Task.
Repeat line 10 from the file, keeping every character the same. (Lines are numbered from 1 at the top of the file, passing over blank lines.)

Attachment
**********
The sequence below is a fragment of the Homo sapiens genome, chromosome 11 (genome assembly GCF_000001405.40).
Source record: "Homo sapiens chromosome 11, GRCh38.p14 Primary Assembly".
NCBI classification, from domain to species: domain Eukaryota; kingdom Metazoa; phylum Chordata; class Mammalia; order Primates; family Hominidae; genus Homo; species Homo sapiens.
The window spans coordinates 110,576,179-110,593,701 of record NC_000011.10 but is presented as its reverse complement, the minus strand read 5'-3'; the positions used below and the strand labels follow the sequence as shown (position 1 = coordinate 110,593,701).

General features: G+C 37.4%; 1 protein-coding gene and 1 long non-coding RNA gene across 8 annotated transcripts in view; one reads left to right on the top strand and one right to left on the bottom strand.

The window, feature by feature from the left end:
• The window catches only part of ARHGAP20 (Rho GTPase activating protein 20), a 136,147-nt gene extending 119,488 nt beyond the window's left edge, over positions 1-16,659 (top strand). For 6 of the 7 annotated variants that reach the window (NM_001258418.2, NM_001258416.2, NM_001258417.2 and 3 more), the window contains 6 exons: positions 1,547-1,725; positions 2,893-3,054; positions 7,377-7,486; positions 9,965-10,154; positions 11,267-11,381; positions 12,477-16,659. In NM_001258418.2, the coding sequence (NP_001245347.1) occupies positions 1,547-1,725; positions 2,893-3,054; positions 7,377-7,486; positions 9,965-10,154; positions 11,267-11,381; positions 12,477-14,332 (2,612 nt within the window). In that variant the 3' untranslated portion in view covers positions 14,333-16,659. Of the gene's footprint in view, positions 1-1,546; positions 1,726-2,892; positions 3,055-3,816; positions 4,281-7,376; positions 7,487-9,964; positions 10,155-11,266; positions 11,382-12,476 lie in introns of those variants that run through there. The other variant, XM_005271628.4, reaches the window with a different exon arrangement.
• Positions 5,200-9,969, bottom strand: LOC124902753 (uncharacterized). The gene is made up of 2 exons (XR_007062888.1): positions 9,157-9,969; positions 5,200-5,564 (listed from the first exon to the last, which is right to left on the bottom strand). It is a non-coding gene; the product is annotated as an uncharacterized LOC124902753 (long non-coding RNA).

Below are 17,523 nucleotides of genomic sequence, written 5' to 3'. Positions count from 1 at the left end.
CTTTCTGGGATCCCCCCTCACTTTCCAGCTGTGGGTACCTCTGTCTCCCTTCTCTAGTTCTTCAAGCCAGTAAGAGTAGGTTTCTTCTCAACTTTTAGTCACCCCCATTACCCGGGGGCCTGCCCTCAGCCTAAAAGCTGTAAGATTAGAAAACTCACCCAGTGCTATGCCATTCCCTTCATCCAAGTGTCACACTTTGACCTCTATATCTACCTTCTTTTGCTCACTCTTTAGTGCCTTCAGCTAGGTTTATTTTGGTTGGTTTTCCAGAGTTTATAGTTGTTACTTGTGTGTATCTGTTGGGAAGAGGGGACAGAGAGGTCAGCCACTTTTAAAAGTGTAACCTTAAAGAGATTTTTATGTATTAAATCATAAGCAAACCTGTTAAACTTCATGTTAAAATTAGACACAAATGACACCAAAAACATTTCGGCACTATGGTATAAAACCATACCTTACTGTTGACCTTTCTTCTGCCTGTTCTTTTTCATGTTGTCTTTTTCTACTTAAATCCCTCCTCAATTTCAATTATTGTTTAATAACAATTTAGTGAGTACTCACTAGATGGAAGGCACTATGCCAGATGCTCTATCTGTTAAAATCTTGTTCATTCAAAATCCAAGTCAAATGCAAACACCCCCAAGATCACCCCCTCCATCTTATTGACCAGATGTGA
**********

CTTTCTGGGATCCCCCCTCACTTTCCAGCTGTGGGTACCTCTGTCTCCCTTCTCTAGTTCTTCAAGCCAGTAAGAGTAGGTTTCTTCTCAACTTTTAGTCACCCCCATTACCCGGGGGCCTGCCCTCAGCCTAAAAGCTGTAAGATTAGAAAACTCACCCAGTGCTATGCCATTCCCTTCATCCAAGTGTCACACTTTGACCTCTATATCTACCTTCTTTTGCTCACTCTTTAGTGCCTTCAGCTAGGTTTATTTTGGTTGGTTTTCCAGAGTTTATAGTTGTTACTTGTGTGTATCTGTTGGGAAGAGGGGACAGAGAGGTCAGCCACTTTTAAAAGTGTAACCTTAAAGAGATTTTTATGTATTAAATCATAAGCAAACCTGTTAAACTTCATGTTAAAATTAGACACAAATGACACCAAAAACATTTCGGCACTATGGTATAAAACCATACCTTACTGTTGACCTTTCTTCTGCCTGTTCTTTTTCATGTTGTCTTTTTCTACTTAAATCCCTCCTCAATTTCAATTATTGTTTAATAACAATTTAGTGAGTACTCACTAGATGGAAGGCACTATGCCAGATGCTCTATCTGTTAAAATCTTGTTCATTCAAAATCCAAGTCAAATGCAAACACCCCCAAGATCACCCCCTCCATCTTATTGACCAGATGTGA